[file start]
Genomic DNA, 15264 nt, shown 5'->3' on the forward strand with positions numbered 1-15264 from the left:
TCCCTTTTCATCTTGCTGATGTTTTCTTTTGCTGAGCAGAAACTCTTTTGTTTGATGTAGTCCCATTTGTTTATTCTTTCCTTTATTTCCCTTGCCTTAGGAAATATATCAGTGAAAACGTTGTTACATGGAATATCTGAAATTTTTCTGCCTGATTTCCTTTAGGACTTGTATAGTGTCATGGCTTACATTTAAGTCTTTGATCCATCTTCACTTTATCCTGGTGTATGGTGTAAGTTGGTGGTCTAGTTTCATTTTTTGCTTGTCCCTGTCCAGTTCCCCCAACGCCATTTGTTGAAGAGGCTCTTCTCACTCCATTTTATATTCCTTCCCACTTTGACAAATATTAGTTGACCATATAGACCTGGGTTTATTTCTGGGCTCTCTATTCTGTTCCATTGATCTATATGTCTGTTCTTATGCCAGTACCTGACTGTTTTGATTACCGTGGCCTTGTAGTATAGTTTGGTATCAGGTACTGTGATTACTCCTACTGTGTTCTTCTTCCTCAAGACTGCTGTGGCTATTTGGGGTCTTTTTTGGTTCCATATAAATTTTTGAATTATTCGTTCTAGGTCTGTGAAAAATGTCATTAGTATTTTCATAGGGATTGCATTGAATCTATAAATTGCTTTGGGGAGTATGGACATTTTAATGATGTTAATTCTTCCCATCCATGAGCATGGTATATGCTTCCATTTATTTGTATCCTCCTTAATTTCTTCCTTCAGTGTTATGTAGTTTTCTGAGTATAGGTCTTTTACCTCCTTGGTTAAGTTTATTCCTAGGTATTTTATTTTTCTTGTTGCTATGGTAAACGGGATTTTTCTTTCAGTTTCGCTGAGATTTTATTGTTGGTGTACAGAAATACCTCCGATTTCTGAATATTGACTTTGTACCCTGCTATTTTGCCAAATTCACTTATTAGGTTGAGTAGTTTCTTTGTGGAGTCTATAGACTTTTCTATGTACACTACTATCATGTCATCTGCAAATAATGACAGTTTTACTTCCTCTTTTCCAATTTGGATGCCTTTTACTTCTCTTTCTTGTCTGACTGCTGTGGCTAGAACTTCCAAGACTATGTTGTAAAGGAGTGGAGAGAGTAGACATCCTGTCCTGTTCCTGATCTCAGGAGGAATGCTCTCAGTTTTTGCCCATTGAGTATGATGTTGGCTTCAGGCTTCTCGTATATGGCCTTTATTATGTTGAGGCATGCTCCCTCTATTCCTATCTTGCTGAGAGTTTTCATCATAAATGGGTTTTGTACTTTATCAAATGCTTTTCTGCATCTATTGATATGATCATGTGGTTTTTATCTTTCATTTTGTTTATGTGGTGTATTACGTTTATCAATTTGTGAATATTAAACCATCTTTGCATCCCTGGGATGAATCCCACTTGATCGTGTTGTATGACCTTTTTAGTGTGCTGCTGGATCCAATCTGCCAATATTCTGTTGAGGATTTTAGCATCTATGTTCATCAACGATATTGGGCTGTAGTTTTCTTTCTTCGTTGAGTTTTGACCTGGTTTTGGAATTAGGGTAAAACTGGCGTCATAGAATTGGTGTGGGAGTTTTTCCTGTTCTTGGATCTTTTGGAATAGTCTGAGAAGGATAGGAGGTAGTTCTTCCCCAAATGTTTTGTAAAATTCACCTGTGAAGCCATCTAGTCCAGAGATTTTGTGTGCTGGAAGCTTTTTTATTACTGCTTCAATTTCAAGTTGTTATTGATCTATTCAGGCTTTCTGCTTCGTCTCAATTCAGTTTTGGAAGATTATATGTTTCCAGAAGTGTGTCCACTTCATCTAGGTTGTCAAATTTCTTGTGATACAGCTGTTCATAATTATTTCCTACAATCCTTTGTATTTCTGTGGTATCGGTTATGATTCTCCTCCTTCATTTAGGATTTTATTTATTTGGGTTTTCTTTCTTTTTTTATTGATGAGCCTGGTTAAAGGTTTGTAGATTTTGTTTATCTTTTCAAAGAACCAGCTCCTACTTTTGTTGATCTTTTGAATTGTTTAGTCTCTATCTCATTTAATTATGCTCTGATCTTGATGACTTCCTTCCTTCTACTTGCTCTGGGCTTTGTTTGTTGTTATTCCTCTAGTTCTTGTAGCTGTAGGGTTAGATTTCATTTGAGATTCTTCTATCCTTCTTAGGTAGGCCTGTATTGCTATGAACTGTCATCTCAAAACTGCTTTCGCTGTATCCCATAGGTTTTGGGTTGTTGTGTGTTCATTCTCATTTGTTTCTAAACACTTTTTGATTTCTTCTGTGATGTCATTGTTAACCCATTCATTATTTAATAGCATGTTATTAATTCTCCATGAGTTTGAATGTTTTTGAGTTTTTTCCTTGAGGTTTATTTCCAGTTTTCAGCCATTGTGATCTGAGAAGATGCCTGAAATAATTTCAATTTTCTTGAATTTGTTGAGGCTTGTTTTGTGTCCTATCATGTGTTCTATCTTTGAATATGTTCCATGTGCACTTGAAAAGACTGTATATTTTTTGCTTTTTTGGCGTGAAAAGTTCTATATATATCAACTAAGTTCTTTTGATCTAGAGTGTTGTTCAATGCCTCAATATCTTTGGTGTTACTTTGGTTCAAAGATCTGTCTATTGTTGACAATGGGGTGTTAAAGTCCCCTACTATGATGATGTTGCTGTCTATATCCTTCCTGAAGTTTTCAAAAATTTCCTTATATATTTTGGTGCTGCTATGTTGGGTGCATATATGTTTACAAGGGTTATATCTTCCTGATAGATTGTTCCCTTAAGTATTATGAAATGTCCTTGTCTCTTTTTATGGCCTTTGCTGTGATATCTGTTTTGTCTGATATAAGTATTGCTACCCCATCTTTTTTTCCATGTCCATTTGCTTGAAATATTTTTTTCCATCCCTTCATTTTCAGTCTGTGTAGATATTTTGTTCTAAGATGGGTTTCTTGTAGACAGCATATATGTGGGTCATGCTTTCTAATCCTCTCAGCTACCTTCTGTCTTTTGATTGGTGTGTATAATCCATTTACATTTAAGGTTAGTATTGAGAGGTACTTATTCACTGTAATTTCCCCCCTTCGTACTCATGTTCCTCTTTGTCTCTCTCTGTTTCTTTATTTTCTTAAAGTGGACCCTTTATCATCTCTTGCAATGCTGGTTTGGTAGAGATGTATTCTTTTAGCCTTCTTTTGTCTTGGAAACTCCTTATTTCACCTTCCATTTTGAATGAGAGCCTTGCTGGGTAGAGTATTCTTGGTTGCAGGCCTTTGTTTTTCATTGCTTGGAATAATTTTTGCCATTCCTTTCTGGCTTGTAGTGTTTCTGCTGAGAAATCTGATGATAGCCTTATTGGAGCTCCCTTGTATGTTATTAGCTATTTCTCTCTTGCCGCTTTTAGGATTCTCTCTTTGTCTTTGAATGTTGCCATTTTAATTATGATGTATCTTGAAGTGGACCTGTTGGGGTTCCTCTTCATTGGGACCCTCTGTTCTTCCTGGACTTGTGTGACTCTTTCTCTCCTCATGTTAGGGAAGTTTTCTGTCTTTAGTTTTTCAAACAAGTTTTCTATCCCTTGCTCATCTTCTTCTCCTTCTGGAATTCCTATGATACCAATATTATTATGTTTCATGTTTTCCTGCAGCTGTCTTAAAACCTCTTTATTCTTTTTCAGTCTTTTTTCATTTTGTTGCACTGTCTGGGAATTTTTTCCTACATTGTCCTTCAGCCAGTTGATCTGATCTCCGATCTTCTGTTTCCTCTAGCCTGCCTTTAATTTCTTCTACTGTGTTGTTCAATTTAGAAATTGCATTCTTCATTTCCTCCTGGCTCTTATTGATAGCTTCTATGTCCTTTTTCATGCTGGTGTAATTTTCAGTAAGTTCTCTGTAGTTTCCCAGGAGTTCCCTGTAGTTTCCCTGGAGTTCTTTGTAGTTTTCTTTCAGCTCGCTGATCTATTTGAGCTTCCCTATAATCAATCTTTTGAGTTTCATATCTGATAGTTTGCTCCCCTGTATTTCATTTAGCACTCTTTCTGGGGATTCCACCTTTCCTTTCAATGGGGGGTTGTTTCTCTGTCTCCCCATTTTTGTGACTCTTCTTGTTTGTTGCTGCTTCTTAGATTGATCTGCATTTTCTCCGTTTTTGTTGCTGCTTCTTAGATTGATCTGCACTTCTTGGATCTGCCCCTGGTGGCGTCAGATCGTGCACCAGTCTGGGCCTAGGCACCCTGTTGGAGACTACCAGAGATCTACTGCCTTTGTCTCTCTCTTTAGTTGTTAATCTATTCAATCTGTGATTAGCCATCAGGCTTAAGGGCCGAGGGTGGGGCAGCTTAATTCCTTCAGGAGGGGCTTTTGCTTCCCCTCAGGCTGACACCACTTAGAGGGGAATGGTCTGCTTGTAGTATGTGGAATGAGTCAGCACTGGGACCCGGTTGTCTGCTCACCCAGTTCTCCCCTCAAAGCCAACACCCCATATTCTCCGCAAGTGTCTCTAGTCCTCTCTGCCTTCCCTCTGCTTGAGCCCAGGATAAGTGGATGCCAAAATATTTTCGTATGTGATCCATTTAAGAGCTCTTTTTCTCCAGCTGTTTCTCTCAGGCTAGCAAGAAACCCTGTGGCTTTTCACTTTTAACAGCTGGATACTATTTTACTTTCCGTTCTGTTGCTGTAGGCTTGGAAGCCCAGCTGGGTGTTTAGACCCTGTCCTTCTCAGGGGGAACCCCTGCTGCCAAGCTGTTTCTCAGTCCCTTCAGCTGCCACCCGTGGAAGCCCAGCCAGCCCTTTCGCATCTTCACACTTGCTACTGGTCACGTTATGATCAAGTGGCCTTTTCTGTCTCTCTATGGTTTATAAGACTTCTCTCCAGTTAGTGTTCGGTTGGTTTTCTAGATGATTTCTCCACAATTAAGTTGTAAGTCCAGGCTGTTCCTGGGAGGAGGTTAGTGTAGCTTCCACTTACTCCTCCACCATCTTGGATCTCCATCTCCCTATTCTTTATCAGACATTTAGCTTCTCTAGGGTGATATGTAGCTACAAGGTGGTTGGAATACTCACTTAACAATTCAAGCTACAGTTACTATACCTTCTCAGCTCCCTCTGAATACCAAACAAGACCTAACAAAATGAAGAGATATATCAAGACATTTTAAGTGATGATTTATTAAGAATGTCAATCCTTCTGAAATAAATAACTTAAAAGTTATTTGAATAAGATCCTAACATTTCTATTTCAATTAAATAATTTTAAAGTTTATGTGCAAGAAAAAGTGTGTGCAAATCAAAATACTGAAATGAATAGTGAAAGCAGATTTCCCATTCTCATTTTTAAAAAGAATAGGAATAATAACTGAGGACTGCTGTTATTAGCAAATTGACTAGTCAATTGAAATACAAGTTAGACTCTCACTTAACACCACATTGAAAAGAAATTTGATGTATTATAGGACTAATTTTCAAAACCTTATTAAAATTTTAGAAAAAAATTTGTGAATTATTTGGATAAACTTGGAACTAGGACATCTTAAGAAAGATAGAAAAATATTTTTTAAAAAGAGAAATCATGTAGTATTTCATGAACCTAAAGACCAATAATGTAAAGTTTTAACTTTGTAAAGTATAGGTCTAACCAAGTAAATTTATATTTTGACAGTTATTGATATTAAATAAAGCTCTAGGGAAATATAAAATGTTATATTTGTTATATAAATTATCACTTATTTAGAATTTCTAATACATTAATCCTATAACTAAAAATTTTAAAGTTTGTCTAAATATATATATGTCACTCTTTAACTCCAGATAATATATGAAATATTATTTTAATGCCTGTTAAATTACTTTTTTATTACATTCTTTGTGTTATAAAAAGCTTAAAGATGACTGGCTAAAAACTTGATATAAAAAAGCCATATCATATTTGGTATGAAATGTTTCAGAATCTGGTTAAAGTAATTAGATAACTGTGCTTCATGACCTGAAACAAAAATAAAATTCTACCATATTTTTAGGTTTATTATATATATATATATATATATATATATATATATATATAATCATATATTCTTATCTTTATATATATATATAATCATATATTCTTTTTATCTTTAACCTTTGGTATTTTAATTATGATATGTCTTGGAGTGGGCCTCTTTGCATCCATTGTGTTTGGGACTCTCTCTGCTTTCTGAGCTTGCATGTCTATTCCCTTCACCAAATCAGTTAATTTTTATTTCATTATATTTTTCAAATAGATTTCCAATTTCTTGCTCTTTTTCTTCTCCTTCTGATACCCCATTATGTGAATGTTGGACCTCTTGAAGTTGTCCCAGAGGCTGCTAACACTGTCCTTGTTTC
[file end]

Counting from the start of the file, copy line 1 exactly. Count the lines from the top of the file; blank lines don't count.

Genomic DNA, 15264 nt, shown 5'->3' on the forward strand with positions numbered 1-15264 from the left: